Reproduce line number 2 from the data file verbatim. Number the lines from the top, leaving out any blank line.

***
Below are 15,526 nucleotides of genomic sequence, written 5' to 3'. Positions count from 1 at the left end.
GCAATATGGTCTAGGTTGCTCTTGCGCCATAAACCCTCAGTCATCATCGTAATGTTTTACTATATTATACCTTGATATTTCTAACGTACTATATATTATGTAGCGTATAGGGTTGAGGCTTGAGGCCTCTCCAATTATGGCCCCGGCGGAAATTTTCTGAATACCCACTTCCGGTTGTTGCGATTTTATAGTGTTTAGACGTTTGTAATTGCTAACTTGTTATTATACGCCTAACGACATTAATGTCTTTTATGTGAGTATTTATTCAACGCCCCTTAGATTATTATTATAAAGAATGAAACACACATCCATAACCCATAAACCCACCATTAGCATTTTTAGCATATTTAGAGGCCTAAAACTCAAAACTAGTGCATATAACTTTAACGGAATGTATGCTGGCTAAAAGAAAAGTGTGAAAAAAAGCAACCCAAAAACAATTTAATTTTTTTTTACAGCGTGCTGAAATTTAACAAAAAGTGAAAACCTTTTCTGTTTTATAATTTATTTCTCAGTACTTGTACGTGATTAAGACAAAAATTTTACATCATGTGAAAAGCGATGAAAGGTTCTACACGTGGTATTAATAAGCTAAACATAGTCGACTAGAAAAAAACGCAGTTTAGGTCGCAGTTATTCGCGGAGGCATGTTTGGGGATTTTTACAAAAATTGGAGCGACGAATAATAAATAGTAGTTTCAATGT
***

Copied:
GCAATATGGTCTAGGTTGCTCTTGCGCCATAAACCCTCAGTCATCATCGTAATGTTTTACTATATTATACCTTGATATTTCTAACGTACTATATATTATGTAGCGTATAGGGTTGAGGCTTGAGGCCTCTCCAATTATGGCCCCGGCGGAAATTTTCTGAATACCCACTTCCGGTTGTTGCGATTTTATAGTGTTTAGACGTTTGTAATTGCTAACTTGTTATTATACGCCTAACGACATTAATGTCTTTTATGTGAGTATTTATTCAACGCCCCTTAGATTATTATTATAAAGAATGAAACACACATCCATAACCCATAAACCCACCATTAGCATTTTTAGCATATTTAGAGGCCTAAAACTCAAAACTAGTGCATATAACTTTAACGGAATGTATGCTGGCTAAAAGAAAAGTGTGAAAAAAAGCAACCCAAAAACAATTTAATTTTTTTTTACAGCGTGCTGAAATTTAACAAAAAGTGAAAACCTTTTCTGTTTTATAATTTATTTCTCAGTACTTGTACGTGATTAAGACAAAAATTTTACATCATGTGAAAAGCGATGAAAGGTTCTACACGTGGTATTAATAAGCTAAACATAGTCGACTAGAAAAAAACGCAGTTTAGGTCGCAGTTATTCGCGGAGGCATGTTTGGGGATTTTTACAAAAATTGGAGCGACGAATAATAAATAGTAGTTTCAATGT